Vaccine for Ulcers on the Horizon

By Schieszer, John | St Louis Post-Dispatch (MO), February 5, 1995 | Go to article overview

Vaccine for Ulcers on the Horizon


Schieszer, John, St Louis Post-Dispatch (MO)


For the first time ever, scientists say, it may be possible to vaccinate people against ulcers.

Such a vaccine could help prevent a large majority of ulcers, experts say, saving billions of dollars in health care costs and even saving lives by lowering stomach cancer rates. But it would not prevent all ulcers, such as those caused by taking large doses of aspirin and other medicines.

The idea of a vaccine against ulcers seemed decades away until just recently. In February 1993, the National Institutes of Health in February of 1993 issued a consensus statement that a bacterial agent called Helicobacter pylori (H. pylori) may cause some ulcers, and that patients with H. pylori infection should be treated with antibiotics.

Now a race is on among scientists to come up with a way to find out how this bacteria is transmitted, and how it can be dealt with.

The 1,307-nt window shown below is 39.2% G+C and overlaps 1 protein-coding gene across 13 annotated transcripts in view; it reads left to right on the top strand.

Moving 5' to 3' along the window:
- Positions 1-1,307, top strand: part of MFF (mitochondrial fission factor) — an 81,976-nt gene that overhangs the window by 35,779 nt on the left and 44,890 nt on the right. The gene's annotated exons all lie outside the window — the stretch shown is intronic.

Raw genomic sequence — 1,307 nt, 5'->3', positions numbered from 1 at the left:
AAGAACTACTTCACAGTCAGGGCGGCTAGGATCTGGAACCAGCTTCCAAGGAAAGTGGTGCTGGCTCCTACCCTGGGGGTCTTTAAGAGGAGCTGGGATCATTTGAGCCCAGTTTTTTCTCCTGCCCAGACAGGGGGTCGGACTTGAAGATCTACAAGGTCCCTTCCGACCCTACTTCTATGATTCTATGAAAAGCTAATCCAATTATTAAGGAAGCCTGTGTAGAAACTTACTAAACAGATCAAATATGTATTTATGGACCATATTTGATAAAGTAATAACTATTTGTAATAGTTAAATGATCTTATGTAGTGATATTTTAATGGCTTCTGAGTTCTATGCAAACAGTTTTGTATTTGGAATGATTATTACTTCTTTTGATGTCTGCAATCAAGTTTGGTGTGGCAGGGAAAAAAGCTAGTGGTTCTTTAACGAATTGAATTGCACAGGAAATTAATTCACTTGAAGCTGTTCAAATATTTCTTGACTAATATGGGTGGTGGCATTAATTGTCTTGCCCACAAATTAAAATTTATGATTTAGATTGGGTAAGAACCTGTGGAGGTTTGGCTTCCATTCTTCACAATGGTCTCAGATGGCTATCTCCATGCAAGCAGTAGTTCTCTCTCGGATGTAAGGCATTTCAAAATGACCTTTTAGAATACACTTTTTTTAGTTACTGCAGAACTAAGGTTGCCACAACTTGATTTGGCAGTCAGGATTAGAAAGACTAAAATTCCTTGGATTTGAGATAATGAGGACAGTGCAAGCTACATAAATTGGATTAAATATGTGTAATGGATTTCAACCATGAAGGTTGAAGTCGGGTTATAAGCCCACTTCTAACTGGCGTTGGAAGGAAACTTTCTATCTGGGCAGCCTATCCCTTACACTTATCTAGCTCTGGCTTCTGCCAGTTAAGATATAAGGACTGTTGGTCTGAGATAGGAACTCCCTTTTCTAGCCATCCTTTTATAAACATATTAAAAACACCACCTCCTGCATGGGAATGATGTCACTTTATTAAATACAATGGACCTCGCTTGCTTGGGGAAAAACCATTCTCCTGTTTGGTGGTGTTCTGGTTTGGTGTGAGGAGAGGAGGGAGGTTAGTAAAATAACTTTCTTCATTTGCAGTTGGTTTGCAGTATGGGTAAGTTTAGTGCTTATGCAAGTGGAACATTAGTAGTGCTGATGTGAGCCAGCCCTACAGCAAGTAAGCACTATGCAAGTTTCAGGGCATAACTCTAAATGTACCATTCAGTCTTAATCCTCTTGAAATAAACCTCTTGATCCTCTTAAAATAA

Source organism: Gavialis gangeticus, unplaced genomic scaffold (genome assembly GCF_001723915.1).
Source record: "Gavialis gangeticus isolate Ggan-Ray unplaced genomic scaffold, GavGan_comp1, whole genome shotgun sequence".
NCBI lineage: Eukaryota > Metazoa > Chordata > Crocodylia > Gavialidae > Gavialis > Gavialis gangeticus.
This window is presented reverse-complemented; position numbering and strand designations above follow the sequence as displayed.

"The current worldwide market for treating ulcers was, in 1992, estimated at $8 billion," says Robert Hennessey, chief executive officer at Genome Therapeutics Corporation.

His company has sequenced the genome of H. pylori. Genome Therapeutics' scientists have discovered that the bug contains approximately 2,000 genes, which determine the structures of the protein building blocks that make up H. pylori.

To most people that may sound like scientific mumbo-jumbo, but to ulcer experts it may mean a new way of treating ulcers and ultimately an ulcer vaccine.

"If you can prevent the ulcer and the need for medications and the complications of ulcer disease, a vaccine could be a great benefit," says Dr. Jeff Mathews, a gastroenterologist at St. Mary's Health Center in Clayton. He says a vaccine could mean not only fewer ulcers, but fewer cases of stomach cancer.

"There does appear to be a correlation between gastric lymphoma and H. pylori, and possibly other types of cancer such as adenocarcinoma. So a vaccine could maybe help lower some cancer rates. We still don't know how people get the infection, so the only way we would have of preventing it would be through a vaccine," says Mathews.

For now, scientists say it is uncertain how the bacteria is transmitted. But infection rates are higher in developing countries, where there is less clean water and sanitation than in the United States. …

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